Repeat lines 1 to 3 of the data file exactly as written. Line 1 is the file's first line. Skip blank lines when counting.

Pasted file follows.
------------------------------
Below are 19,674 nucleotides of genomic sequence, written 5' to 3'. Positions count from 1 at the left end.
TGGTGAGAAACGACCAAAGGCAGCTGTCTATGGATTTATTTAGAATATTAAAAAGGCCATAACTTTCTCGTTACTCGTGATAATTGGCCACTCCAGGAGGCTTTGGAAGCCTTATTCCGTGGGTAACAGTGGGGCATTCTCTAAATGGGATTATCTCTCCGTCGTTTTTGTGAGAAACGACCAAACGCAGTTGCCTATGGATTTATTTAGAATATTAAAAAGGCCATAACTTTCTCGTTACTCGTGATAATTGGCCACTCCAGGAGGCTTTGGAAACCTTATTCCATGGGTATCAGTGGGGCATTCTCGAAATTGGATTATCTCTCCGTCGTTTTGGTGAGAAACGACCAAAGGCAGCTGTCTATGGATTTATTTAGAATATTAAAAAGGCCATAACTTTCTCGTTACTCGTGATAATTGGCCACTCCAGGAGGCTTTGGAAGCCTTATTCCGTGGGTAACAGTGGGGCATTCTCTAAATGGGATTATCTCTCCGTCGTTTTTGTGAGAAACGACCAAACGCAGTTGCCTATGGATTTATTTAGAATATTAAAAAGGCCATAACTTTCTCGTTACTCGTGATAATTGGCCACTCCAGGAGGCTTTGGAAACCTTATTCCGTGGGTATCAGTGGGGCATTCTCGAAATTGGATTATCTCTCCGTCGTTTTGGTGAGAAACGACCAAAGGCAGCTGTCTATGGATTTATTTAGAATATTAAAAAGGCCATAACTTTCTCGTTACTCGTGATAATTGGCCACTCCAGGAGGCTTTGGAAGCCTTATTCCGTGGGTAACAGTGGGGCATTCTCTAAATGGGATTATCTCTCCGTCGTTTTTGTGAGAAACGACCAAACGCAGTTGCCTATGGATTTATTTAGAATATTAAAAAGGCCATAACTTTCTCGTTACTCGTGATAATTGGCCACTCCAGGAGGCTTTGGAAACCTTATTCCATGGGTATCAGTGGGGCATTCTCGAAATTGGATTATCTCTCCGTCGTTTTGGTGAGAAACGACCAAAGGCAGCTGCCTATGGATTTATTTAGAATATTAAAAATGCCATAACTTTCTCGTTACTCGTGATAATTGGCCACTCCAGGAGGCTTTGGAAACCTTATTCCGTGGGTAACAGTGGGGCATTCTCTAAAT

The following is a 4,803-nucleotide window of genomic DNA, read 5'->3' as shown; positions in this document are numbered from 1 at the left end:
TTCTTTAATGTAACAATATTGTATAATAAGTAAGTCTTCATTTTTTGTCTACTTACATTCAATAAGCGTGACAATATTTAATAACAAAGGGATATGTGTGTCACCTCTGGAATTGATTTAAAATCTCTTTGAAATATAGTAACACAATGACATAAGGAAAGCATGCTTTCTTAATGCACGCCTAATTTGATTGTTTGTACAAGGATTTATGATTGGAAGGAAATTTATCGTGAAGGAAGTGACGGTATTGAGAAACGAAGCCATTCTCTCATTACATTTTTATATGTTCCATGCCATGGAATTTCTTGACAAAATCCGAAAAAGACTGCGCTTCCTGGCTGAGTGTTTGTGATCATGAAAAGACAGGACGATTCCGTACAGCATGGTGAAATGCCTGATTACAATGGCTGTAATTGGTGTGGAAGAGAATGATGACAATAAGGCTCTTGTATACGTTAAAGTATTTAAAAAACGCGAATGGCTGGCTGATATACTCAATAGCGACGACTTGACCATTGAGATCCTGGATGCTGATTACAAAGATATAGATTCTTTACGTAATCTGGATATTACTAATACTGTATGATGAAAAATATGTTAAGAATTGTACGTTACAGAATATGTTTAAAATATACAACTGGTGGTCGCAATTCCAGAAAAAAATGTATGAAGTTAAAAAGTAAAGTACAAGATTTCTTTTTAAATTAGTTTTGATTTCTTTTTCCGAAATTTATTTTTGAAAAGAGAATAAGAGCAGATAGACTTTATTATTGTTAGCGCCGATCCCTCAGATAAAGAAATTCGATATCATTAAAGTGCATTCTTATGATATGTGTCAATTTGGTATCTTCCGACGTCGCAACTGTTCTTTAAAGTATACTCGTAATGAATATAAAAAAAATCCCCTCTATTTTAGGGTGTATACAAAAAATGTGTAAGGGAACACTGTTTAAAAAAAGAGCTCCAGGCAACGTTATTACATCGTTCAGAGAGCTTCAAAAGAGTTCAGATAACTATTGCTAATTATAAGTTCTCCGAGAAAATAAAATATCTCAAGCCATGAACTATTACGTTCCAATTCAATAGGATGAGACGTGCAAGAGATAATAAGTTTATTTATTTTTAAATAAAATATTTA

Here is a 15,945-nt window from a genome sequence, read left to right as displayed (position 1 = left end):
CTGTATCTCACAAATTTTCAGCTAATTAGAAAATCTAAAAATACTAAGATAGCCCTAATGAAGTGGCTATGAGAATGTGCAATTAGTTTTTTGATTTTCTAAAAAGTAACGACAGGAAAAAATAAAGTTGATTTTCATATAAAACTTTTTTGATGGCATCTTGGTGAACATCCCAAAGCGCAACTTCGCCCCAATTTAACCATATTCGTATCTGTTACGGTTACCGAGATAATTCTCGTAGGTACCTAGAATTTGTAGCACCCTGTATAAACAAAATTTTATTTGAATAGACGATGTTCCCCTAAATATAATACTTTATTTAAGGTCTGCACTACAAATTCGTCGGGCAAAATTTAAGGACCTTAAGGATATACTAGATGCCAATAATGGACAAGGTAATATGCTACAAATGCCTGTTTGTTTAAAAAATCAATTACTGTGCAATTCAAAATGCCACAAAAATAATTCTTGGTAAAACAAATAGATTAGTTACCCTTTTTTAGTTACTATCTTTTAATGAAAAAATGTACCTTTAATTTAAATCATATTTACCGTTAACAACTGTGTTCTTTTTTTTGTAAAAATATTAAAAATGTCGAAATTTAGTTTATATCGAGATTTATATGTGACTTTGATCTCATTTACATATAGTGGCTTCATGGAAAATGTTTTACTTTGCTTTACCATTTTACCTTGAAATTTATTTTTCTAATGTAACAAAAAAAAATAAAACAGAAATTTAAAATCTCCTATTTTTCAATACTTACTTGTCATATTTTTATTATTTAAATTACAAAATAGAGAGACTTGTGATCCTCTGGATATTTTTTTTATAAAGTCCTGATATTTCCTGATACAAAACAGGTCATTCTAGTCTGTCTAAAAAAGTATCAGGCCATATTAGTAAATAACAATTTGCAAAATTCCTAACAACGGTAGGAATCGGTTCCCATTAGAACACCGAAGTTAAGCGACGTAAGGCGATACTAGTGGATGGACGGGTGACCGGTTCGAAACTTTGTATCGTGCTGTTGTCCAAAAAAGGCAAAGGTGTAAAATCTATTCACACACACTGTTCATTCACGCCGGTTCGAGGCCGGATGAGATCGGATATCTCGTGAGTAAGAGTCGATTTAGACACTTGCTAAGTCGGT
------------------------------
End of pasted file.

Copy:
Below are 19,674 nucleotides of genomic sequence, written 5' to 3'. Positions count from 1 at the left end.
TGGTGAGAAACGACCAAAGGCAGCTGTCTATGGATTTATTTAGAATATTAAAAAGGCCATAACTTTCTCGTTACTCGTGATAATTGGCCACTCCAGGAGGCTTTGGAAGCCTTATTCCGTGGGTAACAGTGGGGCATTCTCTAAATGGGATTATCTCTCCGTCGTTTTTGTGAGAAACGACCAAACGCAGTTGCCTATGGATTTATTTAGAATATTAAAAAGGCCATAACTTTCTCGTTACTCGTGATAATTGGCCACTCCAGGAGGCTTTGGAAACCTTATTCCATGGGTATCAGTGGGGCATTCTCGAAATTGGATTATCTCTCCGTCGTTTTGGTGAGAAACGACCAAAGGCAGCTGTCTATGGATTTATTTAGAATATTAAAAAGGCCATAACTTTCTCGTTACTCGTGATAATTGGCCACTCCAGGAGGCTTTGGAAGCCTTATTCCGTGGGTAACAGTGGGGCATTCTCTAAATGGGATTATCTCTCCGTCGTTTTTGTGAGAAACGACCAAACGCAGTTGCCTATGGATTTATTTAGAATATTAAAAAGGCCATAACTTTCTCGTTACTCGTGATAATTGGCCACTCCAGGAGGCTTTGGAAACCTTATTCCGTGGGTATCAGTGGGGCATTCTCGAAATTGGATTATCTCTCCGTCGTTTTGGTGAGAAACGACCAAAGGCAGCTGTCTATGGATTTATTTAGAATATTAAAAAGGCCATAACTTTCTCGTTACTCGTGATAATTGGCCACTCCAGGAGGCTTTGGAAGCCTTATTCCGTGGGTAACAGTGGGGCATTCTCTAAATGGGATTATCTCTCCGTCGTTTTTGTGAGAAACGACCAAACGCAGTTGCCTATGGATTTATTTAGAATATTAAAAAGGCCATAACTTTCTCGTTACTCGTGATAATTGGCCACTCCAGGAGGCTTTGGAAACCTTATTCCATGGGTATCAGTGGGGCATTCTCGAAATTGGATTATCTCTCCGTCGTTTTGGTGAGAAACGACCAAAGGCAGCTGCCTATGGATTTATTTAGAATATTAAAAATGCCATAACTTTCTCGTTACTCGTGATAATTGGCCACTCCAGGAGGCTTTGGAAACCTTATTCCGTGGGTAACAGTGGGGCATTCTCTAAAT

The following is a 4,803-nucleotide window of genomic DNA, read 5'->3' as shown; positions in this document are numbered from 1 at the left end: